By Sarah Ruiz
Satellites, constantly orbiting around our planet, see just about everything. Which means that when a tree falls in a forest, satellites know about it. Global Forest Watch’s (GFW) tree cover loss data, derived from NASA satellite imagery, can pinpoint where trees have fallen around the world. To help us understand what might have caused this tree cover loss, we can turn directly to the images.
GFW displays recent satellite imagery from Landsat (30 meter resolution) and Sentinel-2 (10 meter resolution) as well as monthly basemaps derived from Planet imagery (five meter resolution). This imagery often shows distinct patterns that provide clues to what’s driving forest loss, and comparing the imagery across years and months can paint a picture of how the land has changed over time. Here is what some of the common causes of tree cover loss look like from space:
One of easiest patterns to spot is that of large-scale agricultural clearing. Mechanized agricultural operations will clear large rectangular swathes, clustered together with very thin strips of tree cover left to divide plots.
Different crops can also be detected by distinct characteristics present within these rectangular expanses. “Row crops” like soy or corn tend to show lines of planting—thin alternating strips of brown and light green.
Oil palm, and other tree crops show a different pattern. Mature oil palms look similar to healthy, natural forests from above, but may have obvious lines of trees or regular patterns or thin dirt roads separating the rectangular plots. Because it takes a few years for palms to reach their full height, it is also common to see some rectangles in tan earth or varying shades of green side by side, indicating recent clearing and young trees.
Artificial intelligence methods of distinguishing different types of trees in satellite imagery are being developed to make detecting plantations of oil palm even easier. GFW has worked with Orbital Insights to train an algorithm to recognize the presence of oil palm from the imagery. Additionally, the distinct star shape the palms form from above is visible using GFW’s satellite basemap, which provides extremely high-resolution imagery. Examining these shapes, alongside other indicators can be a quick way to distinguish palm plantations from natural forests.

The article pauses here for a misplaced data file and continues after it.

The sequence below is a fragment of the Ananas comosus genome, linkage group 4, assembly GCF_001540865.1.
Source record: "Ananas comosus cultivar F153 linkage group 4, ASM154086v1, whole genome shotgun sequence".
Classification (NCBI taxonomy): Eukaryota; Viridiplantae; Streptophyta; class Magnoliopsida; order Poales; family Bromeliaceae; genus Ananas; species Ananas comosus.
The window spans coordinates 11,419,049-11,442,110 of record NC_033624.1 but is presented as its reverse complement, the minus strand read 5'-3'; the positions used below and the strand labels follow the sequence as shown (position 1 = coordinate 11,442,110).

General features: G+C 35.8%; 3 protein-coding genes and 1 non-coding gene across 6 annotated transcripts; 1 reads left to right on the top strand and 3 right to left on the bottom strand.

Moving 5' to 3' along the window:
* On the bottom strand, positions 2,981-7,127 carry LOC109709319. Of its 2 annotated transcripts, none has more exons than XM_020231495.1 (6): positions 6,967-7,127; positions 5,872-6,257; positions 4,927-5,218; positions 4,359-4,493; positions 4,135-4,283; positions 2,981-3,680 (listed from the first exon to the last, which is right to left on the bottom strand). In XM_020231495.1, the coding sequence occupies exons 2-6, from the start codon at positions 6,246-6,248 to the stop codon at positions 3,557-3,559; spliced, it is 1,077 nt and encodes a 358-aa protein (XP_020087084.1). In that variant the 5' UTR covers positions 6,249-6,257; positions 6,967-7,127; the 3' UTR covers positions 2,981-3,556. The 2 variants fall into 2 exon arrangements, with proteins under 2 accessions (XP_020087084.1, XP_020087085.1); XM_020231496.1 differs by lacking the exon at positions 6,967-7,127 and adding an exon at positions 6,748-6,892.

Cattle pasture can be difficult to distinguish from other land uses, as cattle grazing is often the initial default for cleared lands, so there is no single signature for grazing land in satellite imagery. But in regions where large-scale cattle operations are the primary industry, like the Paraguayan Chaco or parts of Brazil, pasture appears in well-defined geometric shapes with distinct edges. These clearings are often separated from roads by strips of remaining forest, stray shrubs dot old pasture and cattle trails can sometimes be seen crisscrossing the landscape.
Smaller forms of agriculture are much less geometric. Smallholder farms appear in a patchwork of brown and green, often spreading out from roads, rivers or more dense population centers. Cleared areas sometimes still retain a speckling of forest cover.
This community level cultivation can sometimes take unique forms in different regions. For example, in Bolivia, near the city of Santa Cruz de la Sierra, a unique radial pattern of clearing is visible. Communities have settled in the center of these starburst shapes and farm the wedges of land spreading out from the village. Often patches of forest are left standing to separate different communities’ lands.
In humid tropical forests, nearly all fires are human-caused, some set illegally and others the result of flames escaping from nearby cultivated lands where fire is used as a tool to prepare the land for planting. Fire can be one of the more difficult patterns to identify in the imagery. Edges of the burning are often indistinct and ragged, and smoke from larger fires sometimes obscures the satellites’ view for weeks.
But once the smoke has cleared, burn scars can be identified by their organic shapes, often spreading out from areas of human activity. Recently burned patches can be deep brown or black in color. Comparing the area with recent fire alerts can help confirm the cause of the loss.
Floods, like fires, can be similarly difficult to identify, given their unpredictable patterns. Wide-spread tree cover loss near rivers or lakes, however, is highly likely to have been caused by water spilling over its banks. To confirm loss due to flood, it can be helpful to compare images of the area across time.
The construction of this dam in Cameroon caused the flooding of a significant portion of this river valley. Comparing Landsat imagery from 2015 (prior to the completion of the dam) to current imagery, shows the expansion of the river into a wide, dark lake downstream.
Mining is one of the most destructive clearing patterns. Mines for gold, copper and other minerals will strip back many layers of earth in addition to clearing any trees growing in the area in order to access the deposits underneath. This kind of open pit mine leaves gouges in the landscape that contrast starkly with surrounding forests in the imagery. Madre de Dios, Peru experienced an explosion of illegal gold mining along its rivers that has torn up large areas of Amazonian rainforest. The mining operations show up in the imagery as massive strips of circular pits, some filled with water or tailings.
As satellite technology improves, our ability to automate the detection of different patterns in the imagery and the insights we can gain into the drivers of tree cover loss will expand alongside it. To explore recent satellite imagery, visit GFW.